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Syllabus UNIT-I
Immune Response - An overview, components of mammalian immune system, molecular
structure of Immuno-globulins or Antibodies, Humoral & Cellular immune responses, Tlymphocytes & immune response (cytotoxic T-cell, helper T-cell, suppressor T-cells), T-cell
receptors, genome rearrangements during B-lymphocyte differentiation, Antibody affinity
maturation class switching, assembly of T-cell receptor genes by somatic recombination.
Immune Response - An overview
The B and T-lymphocytes that are yet to encounter an antigen are called naive B and naive Tcells. The naive B-cells that encounter the antigen, proliferate and differentiate into two types
of cells: the antibody-secreting plasma cells and the memory B-cells.
The plasma cells form the basis of primary immune response, which is the response mounted
by the immune system to an antigen that the animal encounters for the first time. The primary
response has a characteristic lag phase, during which naive B-cells proliferate and differentiate
into plasma cells and memory cells.
Following this, serum antibody level increases logarithmically, reaches the peak at about day
14, remains at a plateaus for some time, then begins to drop off as the plasma cells begin to
die. The memory cells remain in G0 phase, and have a much longer life than plasma cells; some
memory cells persist for the life of the individual.
Therefore, when the animal encounters the same antigen a second time, the population of
memory cells responds rapidly to begin antibody secretion. The antibody levels peak in about
7 days, and the level of antibody is about 100 to 1,000-fold higher than that in the primary
The immune response mounted by the animal to an antigen, which it encounters a second time
is called secondary immune response. The population of memory B-cells specific for a given
antigen is considerably larger than the population of corresponding naive B-cells; this accounts
for some of the differences between primary and secondary immune responses (Fig. 41.4).
In a similar manner, the recognition of an antigen-MHC complex by a specific mature Tlymphocyte induces its proliferation and differentiation into TH cells and CTLs (the effector
cells) and into memory cells.
The effector cells bring about the primary immune response, which is relatively slower; it takes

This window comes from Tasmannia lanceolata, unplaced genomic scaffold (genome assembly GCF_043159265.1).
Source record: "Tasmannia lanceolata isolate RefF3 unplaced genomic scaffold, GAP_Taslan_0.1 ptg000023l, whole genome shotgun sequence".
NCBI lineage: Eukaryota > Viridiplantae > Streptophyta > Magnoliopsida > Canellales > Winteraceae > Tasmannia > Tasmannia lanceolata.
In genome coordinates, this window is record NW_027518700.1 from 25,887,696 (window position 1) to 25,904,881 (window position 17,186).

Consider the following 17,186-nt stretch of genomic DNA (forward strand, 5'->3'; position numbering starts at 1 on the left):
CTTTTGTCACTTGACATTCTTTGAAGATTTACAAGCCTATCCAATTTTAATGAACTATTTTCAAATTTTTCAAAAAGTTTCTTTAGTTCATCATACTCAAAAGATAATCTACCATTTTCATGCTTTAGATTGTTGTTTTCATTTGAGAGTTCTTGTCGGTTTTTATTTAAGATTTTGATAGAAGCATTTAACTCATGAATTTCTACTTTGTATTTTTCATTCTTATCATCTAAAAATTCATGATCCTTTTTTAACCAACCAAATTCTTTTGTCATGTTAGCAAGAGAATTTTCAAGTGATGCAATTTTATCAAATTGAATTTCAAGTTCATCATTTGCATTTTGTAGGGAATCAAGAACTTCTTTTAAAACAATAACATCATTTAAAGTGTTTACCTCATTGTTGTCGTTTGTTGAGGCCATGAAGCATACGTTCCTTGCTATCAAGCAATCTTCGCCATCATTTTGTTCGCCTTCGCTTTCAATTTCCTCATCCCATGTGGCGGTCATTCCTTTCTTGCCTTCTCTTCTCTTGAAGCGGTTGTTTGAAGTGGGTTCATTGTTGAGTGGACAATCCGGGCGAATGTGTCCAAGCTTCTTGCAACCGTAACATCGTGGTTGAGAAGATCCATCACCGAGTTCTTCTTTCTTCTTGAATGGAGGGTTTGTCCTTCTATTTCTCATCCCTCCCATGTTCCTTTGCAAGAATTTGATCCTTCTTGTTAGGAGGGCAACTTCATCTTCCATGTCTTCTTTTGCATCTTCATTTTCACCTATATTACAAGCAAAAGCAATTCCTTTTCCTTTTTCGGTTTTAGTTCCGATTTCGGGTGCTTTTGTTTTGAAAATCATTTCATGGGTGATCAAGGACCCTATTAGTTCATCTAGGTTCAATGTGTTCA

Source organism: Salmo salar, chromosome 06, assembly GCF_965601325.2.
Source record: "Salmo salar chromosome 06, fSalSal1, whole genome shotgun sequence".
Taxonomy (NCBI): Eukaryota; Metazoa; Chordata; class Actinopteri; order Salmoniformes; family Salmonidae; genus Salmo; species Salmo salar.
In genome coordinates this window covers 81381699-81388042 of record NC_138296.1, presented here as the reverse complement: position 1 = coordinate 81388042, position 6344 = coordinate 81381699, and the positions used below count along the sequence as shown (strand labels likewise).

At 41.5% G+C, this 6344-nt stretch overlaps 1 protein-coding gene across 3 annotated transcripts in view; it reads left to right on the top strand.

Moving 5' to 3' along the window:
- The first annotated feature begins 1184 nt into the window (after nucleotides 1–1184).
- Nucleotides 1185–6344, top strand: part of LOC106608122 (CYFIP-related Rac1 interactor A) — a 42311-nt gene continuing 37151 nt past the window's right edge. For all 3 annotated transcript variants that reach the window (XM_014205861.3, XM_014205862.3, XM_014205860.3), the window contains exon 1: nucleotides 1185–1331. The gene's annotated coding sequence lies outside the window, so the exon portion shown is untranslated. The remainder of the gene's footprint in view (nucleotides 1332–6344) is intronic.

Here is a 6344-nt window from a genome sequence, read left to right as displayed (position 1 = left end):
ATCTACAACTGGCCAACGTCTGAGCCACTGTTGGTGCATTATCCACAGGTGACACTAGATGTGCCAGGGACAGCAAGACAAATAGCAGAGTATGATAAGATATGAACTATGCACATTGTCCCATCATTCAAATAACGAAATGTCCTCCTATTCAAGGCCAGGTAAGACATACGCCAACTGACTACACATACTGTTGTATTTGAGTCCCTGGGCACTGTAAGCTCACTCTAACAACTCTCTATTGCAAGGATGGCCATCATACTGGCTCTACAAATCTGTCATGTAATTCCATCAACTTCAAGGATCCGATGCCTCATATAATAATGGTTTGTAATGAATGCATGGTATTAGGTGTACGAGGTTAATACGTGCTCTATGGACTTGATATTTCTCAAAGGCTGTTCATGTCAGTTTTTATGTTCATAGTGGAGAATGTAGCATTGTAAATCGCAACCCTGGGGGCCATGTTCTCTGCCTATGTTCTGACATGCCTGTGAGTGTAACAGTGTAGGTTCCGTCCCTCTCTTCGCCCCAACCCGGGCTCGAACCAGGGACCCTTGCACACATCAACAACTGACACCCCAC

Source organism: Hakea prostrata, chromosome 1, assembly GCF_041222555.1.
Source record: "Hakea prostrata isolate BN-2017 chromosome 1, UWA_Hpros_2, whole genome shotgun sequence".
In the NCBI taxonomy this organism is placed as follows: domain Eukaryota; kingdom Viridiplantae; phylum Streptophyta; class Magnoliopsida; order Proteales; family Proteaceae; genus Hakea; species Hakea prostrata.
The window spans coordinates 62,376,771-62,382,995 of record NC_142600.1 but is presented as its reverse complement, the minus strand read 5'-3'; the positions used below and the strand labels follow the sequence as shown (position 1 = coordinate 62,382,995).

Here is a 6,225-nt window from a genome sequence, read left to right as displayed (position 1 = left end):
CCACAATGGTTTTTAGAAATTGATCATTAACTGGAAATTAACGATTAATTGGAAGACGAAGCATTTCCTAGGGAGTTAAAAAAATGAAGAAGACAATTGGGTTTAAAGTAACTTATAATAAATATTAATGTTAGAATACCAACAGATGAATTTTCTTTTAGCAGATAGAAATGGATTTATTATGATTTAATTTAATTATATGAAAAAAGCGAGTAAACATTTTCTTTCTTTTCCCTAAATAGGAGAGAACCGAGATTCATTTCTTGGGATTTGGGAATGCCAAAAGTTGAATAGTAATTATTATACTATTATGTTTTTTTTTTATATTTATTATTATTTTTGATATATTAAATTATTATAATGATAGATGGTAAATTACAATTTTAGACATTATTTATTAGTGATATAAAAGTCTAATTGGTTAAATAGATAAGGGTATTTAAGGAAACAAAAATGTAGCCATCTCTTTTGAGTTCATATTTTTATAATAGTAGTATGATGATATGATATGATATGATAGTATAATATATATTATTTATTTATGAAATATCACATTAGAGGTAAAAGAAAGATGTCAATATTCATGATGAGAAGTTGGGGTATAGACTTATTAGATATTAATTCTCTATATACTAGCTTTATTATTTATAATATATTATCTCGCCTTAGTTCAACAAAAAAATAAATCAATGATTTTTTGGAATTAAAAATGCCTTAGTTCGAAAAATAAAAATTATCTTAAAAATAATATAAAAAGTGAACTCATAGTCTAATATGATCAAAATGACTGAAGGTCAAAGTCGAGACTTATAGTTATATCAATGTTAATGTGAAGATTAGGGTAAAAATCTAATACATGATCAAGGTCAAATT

about 10-14 days in mouse for rejection of a skin graft in the first instance. But when skin tissue
from the same source is grafted the second time, it is rejected in about 7-9 days due to the faster
action of memory T-cells.
Components of immune system
Organs of immune system
Primary or Central Lymphoid Organs:
Immature lymphocytes generated in hematopoiesis, the process of formation and development
of blood cells, mature and become committed to a particular antigenic specificity within the
primary lymphoid organs, namely, thymus, bursa of Fabricius (in birds) and bone marrow (in
mammals). A lymphocyte becomes immuno-competent, i.e., capable of mounting an immune
response only after it matures within a primary lymphoid organ.
1. Thymus:
Thymus is a greyish, flat, bilobed lymphoid organ situated above the heart and extending into
the neck on the front and sites of trachea. It develops from the epithelium of third and fourth
pharyngeal pouches and, on maturity, acts as the site of development and maturation of
lymphocytes named thymus-derived lymphocytes or T-lymphocytes or T-cells.
The thymus reaches peak activity in childhood and attains its largest size at puberty. Thereafter,
the thymus begins to atrophy without any apparent effect on T-lymphocyte function and is
extremely small in old age.
For convenience, the average weight of the thymus is 70 g in infants and its age- dependent
involution leaves the thymus with an average weight of 3 g in the old age. This is probably due
to the fact that T-lymphocytes are very long-lived and can circulate in the resting state for long
periods of time.
Each lobe of thymus is surrounded by a capsule and is divided into a series of lobules, which
are separated from each other by strands of connective tissue called trabeculae. Each lobule is
organized into two compartments-outer and inner. The outer component is called cortex,
whereas the inner component is called medulla (Fig. 42.2).
The cortex is densely packed with thymocytes, whereas the medulla is sparsely populated with
thymocytes. Thymocytes develop from prothymocytes. The latter are produced in bone
marrow, migrate through blood stream, enter the cortex of the thymus, and act as thymocytes.
Thymocytes divide rapidly in the cortex and give rise to T-lymphocytes.
Of the T-lymphocytes produced in thymus only 5% leave the thymus as viable cells. Though
the reason for this apparent wasteful process is not known, some believe that it is the
elimination of T-lymphocyte clones that react against self.
Both the cortex and the medulla of the thymus are criss-crossed by a three dimensional network
consisting of epithelial cells, dendritic cells, and macrophages, which make up the framework